The residential property market in the province of BC continued its downwards momentum in August. Following fewer sales and rising inventory, there appears to be little sign of resurrecting a market bogged down by tighter lending conditions and a swath of government tax policies.
Home sales in the province dropped 26% year-over-year in the month of August. There were just 6748 sales in BC, a six year low for the month. The slowdown was rather daunting in the Fraser Valley where sales slid an eye watering 39.5% in August. Greater Vancouver sales fell 37%, Victoria by 21%, and the Okanagan-Mainline by 20%. Regardless of how you slice it, the trend was rather ominous.
Despite the rather gruesome numbers, BCREA’s chief economist Cameron Muir preferred to take the more optimistic approach. Suggesting, “The downturn in housing demand induced by the mortgage stress-test is now largely behind us. The BC housing market is evolving along the same path blazed by Ontario and Alberta, where the initial shock of the mortgage stress-test is already dissipating, leading to increasing home sales.”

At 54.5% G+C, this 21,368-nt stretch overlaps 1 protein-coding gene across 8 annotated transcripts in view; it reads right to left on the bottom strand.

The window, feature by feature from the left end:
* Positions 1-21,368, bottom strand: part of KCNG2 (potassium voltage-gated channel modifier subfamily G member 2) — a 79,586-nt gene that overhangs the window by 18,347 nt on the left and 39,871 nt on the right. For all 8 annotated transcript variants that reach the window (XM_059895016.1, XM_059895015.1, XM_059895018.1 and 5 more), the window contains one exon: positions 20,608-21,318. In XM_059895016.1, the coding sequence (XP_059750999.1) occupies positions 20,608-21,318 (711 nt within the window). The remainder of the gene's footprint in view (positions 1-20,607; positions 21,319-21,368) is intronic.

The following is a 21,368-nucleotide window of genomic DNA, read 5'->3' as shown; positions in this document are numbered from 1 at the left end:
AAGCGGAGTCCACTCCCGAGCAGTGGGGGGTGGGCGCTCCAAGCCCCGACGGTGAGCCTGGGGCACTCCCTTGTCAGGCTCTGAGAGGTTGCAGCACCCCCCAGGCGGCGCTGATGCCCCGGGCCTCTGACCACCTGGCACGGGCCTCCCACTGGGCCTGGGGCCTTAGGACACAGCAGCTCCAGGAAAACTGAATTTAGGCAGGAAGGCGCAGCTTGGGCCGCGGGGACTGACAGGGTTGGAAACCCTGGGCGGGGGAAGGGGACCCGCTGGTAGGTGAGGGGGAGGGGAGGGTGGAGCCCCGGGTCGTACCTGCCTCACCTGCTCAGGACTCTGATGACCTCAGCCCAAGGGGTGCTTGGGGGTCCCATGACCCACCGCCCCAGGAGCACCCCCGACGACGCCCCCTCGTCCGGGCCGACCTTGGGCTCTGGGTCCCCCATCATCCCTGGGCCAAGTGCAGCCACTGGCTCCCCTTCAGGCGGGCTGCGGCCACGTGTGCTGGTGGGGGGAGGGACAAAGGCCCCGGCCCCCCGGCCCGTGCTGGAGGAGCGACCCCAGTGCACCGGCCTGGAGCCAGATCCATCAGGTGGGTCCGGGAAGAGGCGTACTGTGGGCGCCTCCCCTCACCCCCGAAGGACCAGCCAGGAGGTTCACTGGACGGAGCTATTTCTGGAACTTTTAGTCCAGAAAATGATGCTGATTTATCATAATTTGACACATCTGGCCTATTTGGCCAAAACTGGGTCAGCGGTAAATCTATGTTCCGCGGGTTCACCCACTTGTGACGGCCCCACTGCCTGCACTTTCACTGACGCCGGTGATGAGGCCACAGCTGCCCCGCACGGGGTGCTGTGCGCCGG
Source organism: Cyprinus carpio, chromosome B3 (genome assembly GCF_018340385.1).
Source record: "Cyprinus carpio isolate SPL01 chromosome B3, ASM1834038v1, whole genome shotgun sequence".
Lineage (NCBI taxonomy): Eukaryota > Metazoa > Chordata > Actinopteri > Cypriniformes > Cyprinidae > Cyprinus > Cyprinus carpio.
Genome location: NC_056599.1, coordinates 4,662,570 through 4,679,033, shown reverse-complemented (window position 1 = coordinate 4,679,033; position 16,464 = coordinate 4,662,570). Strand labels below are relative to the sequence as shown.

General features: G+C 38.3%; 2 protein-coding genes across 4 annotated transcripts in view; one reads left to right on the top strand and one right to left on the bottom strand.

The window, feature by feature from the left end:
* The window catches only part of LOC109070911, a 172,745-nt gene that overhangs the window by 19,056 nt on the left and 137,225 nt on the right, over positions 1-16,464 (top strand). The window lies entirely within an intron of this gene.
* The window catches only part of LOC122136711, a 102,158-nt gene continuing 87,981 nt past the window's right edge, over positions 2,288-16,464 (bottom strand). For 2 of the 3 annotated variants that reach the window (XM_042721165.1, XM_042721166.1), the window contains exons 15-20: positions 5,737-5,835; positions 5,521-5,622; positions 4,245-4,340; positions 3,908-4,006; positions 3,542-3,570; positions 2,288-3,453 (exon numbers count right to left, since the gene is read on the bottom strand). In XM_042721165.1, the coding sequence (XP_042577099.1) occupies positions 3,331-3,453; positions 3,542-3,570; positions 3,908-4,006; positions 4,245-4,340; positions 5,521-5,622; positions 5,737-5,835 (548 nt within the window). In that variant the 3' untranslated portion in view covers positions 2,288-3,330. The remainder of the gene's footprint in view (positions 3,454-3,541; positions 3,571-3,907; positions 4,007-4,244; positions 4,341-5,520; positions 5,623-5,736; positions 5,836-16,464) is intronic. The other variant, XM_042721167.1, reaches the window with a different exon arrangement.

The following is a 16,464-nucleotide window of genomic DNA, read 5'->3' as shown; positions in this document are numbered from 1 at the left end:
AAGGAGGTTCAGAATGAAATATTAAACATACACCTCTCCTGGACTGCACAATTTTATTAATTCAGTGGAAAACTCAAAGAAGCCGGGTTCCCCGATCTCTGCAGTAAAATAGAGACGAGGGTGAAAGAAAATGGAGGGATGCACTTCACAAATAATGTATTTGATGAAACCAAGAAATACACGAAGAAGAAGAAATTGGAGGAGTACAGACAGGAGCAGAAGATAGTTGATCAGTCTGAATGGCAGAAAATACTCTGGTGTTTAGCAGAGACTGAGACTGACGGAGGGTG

Buyer sentiment disagrees. BC home buyers spent 27% less on residential real estate this August. Mortgage credit continues to contract, while simultaneously foreign buyers have lost their appetite for real estate, reducing their spending by 49% this summer.
With peak sales in the rearview, and inventory finally on the rise, up 19.6% from August 2017, it appears further headwinds are a certainty for BC’s housing market.